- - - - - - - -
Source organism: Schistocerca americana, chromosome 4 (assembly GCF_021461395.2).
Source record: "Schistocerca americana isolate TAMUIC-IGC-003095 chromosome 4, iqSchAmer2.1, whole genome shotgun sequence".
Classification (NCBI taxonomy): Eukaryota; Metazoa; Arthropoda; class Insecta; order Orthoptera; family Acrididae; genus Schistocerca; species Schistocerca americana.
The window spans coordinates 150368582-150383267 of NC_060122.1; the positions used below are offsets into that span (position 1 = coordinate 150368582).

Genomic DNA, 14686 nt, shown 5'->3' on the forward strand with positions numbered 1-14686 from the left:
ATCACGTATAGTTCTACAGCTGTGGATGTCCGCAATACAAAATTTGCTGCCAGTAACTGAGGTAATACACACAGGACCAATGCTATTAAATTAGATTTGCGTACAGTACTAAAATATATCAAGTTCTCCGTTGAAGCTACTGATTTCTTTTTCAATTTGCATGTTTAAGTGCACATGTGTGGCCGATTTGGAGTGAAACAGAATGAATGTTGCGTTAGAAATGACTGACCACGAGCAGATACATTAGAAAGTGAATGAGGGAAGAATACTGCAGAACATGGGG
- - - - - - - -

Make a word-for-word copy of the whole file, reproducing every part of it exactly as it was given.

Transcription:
Source organism: Schistocerca americana, chromosome 4 (assembly GCF_021461395.2).
Source record: "Schistocerca americana isolate TAMUIC-IGC-003095 chromosome 4, iqSchAmer2.1, whole genome shotgun sequence".
Classification (NCBI taxonomy): Eukaryota; Metazoa; Arthropoda; class Insecta; order Orthoptera; family Acrididae; genus Schistocerca; species Schistocerca americana.
The window spans coordinates 150368582-150383267 of NC_060122.1; the positions used below are offsets into that span (position 1 = coordinate 150368582).

Genomic DNA, 14686 nt, shown 5'->3' on the forward strand with positions numbered 1-14686 from the left:
ATCACGTATAGTTCTACAGCTGTGGATGTCCGCAATACAAAATTTGCTGCCAGTAACTGAGGTAATACACACAGGACCAATGCTATTAAATTAGATTTGCGTACAGTACTAAAATATATCAAGTTCTCCGTTGAAGCTACTGATTTCTTTTTCAATTTGCATGTTTAAGTGCACATGTGTGGCCGATTTGGAGTGAAACAGAATGAATGTTGCGTTAGAAATGACTGACCACGAGCAGATACATTAGAAAGTGAATGAGGGAAGAATACTGCAGAACATGGGG